diabetes

Diabetes, obesity linked to cancer

Nearly six per cent of new cancers diagnosed worldwide in 2012 – some 800,000 cases – were caused by diabetes and excess weight, according to a study published on Tuesday. Among the 12 types of cancer examined, the proportion of cases chalked up to these factors was as high as a third, researchers reported in The Lancet Diabetes & Endocrinology, a leading medical journal. Cancers stemming from diabetes and obesity

What is Low Blood Sugar (Hypoglycemia)

Low blood sugar, also known as hypoglycemia, can be a dangerous condition. Low blood sugar can happen in people with diabetes who take medicines that increase insulin levels in the body. Taking too much medication, skipping meals, eating less than normal, or exercising more than usual can lead to low blood sugar for these individuals. Blood sugar is also known as glucose. Glucose comes from food and serves as an

Type 2 diabetes: Value of home blood sugar monitoring unclear

It’s a central tenet of diabetes treatment: monitor the blood sugar closely, then adjust your diet, exercise, and medications to keep it in a good range. And that makes sense. Poorly controlled blood sugar is a major risk factor for diabetic complications, including kidney disease, vision loss, and nerve damage. While efforts to carefully monitor and control the blood sugar in diabetes are worthwhile, “tight control” is not always helpful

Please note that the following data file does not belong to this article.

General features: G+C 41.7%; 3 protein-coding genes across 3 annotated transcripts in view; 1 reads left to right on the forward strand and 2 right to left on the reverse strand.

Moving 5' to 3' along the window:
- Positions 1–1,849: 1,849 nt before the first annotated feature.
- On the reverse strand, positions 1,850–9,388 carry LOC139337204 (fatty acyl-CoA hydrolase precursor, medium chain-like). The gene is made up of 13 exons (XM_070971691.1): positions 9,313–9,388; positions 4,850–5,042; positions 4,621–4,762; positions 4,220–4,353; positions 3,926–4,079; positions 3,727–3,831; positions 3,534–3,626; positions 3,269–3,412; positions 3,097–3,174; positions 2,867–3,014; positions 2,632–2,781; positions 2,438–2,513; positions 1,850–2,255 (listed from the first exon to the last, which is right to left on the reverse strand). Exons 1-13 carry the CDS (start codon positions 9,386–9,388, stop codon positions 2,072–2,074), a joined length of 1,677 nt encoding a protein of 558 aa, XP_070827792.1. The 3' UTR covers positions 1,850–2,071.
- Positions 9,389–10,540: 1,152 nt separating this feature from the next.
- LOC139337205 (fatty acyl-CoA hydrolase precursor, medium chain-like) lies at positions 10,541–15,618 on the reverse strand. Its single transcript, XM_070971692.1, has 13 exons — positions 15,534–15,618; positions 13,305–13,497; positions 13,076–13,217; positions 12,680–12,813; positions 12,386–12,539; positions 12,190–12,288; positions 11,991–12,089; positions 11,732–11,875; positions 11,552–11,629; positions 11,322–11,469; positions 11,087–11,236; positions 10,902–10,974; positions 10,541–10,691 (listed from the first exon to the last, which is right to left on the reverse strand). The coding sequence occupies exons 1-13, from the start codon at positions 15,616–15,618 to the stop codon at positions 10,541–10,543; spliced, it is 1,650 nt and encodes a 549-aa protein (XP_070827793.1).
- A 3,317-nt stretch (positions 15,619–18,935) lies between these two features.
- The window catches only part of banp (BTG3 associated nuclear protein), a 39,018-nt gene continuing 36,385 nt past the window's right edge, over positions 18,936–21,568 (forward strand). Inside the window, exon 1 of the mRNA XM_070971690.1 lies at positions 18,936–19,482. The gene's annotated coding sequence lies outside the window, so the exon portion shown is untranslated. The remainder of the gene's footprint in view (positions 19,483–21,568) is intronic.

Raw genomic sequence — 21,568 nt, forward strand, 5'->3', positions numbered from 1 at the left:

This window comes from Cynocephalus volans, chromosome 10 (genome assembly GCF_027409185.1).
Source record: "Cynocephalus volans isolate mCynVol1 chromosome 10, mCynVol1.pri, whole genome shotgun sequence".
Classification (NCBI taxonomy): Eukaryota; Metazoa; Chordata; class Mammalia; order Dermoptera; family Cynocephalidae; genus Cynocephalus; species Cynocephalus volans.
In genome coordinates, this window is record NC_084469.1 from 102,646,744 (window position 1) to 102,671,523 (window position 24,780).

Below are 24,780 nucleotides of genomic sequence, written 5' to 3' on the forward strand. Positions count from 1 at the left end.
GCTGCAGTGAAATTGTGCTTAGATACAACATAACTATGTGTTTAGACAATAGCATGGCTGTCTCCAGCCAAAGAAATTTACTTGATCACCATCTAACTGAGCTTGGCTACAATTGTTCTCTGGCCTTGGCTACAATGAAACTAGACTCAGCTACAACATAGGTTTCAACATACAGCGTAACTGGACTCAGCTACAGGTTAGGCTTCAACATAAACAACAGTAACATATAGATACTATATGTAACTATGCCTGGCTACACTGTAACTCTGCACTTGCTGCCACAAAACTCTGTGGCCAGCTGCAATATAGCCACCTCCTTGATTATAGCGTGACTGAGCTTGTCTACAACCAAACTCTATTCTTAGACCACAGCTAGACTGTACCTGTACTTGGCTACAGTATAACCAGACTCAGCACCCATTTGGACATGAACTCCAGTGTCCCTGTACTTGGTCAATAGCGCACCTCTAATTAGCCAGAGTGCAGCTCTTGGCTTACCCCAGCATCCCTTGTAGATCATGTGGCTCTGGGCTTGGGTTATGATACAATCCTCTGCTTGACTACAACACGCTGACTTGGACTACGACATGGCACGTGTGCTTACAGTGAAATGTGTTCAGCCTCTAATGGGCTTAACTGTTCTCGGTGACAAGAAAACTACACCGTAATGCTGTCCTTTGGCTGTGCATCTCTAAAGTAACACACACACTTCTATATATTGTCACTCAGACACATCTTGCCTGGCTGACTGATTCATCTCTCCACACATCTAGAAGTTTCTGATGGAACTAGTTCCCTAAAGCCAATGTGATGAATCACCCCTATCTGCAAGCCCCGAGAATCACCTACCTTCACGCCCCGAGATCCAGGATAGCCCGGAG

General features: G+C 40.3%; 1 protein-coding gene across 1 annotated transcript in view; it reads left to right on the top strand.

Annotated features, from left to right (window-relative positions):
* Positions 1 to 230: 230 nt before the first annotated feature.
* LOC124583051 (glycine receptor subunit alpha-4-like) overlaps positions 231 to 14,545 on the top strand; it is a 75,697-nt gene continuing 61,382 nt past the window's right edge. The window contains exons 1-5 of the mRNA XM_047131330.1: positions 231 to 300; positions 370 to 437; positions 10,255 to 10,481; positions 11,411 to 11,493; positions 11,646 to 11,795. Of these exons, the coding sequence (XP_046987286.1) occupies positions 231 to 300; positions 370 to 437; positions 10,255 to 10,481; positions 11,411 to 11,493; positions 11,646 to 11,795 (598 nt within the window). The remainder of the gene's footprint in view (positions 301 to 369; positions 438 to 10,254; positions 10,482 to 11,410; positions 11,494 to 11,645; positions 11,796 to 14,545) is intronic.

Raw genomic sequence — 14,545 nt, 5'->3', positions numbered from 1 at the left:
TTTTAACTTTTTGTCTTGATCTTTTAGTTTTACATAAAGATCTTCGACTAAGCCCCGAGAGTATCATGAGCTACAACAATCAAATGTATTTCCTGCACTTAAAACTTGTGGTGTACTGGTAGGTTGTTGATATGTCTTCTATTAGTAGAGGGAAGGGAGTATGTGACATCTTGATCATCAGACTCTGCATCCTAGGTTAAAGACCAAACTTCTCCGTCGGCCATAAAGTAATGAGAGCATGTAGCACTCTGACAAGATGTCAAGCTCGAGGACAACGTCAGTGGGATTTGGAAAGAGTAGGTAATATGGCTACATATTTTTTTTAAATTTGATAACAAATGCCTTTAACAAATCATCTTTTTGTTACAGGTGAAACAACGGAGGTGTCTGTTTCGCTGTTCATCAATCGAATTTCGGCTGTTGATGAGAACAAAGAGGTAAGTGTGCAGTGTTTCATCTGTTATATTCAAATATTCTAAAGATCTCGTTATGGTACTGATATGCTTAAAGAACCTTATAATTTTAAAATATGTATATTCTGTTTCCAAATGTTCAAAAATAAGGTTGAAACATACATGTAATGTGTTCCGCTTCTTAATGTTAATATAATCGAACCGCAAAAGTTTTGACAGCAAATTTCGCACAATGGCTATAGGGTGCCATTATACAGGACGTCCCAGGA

Everything You Have to Know About Diabetes (Infographic)

The word diabetes, though quite common is still as daunting as the disease itself. However, many are yet to be educated about the true nature of this disease i.e. its causes and how fatal it is.  As one of the deadliest disease known to man, diabetes has already claimed millions of lives. But still, the real question remains, how can I minimize the risk of being diabetic? One of the

Diabetes linked to risk of mental health hospitalization in young adults

Young people with diabetes were four times more likely to be hospitalized for mental health or substance use treatment in 2014 than were young adults without the disease, according to a recent study that shines a harsh light on the psychological toll the disease can take on this group. For every 1,000 young adults aged 19 through 25 who had diabetes, 37 were hospitalized for mental health/substance use, compared to